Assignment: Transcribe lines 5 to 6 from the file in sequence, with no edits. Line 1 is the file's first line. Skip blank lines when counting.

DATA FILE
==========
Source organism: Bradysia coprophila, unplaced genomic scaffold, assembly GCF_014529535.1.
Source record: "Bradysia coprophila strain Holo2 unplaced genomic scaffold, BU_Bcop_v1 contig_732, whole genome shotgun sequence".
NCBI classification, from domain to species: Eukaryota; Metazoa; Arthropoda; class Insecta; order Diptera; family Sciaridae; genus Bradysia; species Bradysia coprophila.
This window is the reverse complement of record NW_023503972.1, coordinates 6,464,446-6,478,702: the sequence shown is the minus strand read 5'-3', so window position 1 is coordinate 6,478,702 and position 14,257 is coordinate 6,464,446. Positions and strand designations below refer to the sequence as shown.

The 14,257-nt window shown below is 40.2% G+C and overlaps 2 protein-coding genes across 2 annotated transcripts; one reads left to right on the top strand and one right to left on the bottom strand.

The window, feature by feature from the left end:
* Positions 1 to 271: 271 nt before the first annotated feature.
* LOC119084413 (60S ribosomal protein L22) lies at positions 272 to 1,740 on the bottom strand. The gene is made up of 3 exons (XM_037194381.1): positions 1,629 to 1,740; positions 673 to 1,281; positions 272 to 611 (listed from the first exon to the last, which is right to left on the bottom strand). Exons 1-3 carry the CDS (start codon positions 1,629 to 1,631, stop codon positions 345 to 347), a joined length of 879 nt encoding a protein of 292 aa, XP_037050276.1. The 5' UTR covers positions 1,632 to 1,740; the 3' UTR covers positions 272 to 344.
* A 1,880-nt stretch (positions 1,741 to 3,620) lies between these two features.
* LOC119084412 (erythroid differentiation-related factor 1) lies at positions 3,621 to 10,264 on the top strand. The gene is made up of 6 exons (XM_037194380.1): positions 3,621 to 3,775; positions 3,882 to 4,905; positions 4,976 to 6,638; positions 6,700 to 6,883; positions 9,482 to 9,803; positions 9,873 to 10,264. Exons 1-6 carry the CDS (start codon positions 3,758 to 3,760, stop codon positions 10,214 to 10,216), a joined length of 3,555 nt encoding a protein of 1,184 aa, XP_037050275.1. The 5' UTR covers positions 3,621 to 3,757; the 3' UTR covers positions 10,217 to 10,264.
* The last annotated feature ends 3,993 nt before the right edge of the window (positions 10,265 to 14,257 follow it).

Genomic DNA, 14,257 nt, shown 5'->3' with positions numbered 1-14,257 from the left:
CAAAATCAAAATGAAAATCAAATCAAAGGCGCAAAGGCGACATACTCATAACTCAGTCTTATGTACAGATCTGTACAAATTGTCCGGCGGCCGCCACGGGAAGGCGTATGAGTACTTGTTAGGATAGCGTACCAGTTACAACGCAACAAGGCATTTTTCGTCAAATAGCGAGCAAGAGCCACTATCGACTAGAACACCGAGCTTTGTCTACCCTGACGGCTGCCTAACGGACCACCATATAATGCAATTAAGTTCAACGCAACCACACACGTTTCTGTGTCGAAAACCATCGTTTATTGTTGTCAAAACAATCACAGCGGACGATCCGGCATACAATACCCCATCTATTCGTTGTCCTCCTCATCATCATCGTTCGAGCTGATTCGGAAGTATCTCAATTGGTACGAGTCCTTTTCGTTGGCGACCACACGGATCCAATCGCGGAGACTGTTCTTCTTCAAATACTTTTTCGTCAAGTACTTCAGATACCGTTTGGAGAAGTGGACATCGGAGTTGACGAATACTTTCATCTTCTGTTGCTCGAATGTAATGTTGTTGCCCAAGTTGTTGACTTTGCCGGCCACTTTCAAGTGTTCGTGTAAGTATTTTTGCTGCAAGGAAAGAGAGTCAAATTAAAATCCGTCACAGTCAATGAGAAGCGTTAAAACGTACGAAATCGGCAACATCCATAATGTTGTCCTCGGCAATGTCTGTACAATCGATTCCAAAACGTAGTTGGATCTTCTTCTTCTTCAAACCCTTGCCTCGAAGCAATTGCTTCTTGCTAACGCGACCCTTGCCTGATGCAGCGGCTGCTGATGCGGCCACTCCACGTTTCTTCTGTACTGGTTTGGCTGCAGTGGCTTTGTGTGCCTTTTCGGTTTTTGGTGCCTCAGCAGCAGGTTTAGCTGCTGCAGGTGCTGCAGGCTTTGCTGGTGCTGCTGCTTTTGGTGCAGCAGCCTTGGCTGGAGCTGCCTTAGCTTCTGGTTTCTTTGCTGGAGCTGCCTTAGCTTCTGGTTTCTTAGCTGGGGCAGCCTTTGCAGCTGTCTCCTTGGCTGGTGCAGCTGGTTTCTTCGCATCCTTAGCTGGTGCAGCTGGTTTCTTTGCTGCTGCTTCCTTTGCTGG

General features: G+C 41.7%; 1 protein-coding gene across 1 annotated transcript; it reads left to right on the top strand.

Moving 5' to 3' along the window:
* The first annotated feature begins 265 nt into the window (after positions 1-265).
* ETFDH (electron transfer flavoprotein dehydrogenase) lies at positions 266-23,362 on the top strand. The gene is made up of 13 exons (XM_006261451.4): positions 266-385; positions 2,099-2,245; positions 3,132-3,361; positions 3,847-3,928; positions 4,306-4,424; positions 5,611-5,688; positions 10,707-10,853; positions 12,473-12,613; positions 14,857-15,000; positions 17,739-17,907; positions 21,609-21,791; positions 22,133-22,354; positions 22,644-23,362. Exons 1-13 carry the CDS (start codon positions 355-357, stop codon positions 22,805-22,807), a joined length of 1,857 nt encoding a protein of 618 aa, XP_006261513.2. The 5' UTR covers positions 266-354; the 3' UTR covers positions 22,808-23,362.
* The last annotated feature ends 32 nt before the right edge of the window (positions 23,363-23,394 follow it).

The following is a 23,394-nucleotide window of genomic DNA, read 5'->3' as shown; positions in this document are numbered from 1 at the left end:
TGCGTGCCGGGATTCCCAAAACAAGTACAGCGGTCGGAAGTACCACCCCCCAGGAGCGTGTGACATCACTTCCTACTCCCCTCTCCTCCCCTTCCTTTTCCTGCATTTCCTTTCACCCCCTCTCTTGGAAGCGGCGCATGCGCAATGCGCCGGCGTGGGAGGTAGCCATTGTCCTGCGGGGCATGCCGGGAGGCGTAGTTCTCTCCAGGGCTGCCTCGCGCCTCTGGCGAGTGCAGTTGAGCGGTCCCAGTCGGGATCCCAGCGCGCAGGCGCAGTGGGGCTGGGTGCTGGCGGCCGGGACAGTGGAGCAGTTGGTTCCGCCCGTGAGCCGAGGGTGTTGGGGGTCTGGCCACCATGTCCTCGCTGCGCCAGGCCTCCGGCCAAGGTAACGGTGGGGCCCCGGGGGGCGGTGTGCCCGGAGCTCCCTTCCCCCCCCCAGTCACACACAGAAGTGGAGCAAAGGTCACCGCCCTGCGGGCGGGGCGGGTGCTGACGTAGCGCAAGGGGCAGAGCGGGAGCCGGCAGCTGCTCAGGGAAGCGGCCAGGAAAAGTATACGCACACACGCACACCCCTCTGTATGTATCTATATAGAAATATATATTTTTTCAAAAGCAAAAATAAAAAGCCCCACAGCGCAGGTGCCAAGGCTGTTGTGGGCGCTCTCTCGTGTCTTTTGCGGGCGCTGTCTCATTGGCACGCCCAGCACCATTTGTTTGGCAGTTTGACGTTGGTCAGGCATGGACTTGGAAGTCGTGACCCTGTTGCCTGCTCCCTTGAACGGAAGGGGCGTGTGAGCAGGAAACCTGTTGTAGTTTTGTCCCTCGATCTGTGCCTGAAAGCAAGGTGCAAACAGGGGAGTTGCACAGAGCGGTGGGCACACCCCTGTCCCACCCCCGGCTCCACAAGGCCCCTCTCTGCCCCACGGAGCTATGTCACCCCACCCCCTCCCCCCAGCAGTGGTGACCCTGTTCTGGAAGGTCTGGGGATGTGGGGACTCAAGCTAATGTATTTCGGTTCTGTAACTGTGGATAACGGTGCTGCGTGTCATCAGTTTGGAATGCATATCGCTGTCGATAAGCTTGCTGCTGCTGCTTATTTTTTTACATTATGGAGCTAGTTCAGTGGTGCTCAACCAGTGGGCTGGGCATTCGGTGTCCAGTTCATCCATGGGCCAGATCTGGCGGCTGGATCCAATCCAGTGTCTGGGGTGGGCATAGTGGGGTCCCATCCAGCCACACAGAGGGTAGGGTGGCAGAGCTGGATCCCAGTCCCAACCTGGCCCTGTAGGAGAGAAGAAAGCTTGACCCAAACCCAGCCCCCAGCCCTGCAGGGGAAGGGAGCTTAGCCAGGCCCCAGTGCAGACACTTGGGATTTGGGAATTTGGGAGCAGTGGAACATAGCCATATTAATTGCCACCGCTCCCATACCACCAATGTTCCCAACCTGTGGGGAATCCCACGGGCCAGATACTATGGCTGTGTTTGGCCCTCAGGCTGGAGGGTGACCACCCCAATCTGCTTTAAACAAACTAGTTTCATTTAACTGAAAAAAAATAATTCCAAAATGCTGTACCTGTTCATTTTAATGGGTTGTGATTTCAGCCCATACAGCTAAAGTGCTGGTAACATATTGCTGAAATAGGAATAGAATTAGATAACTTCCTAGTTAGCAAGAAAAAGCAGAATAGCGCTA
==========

The 14,257-nt window shown below is 40.2% G+C and overlaps 2 protein-coding genes across 2 annotated transcripts; one reads left to right on the top strand and one right to left on the bottom strand.

The window, feature by feature from the left end: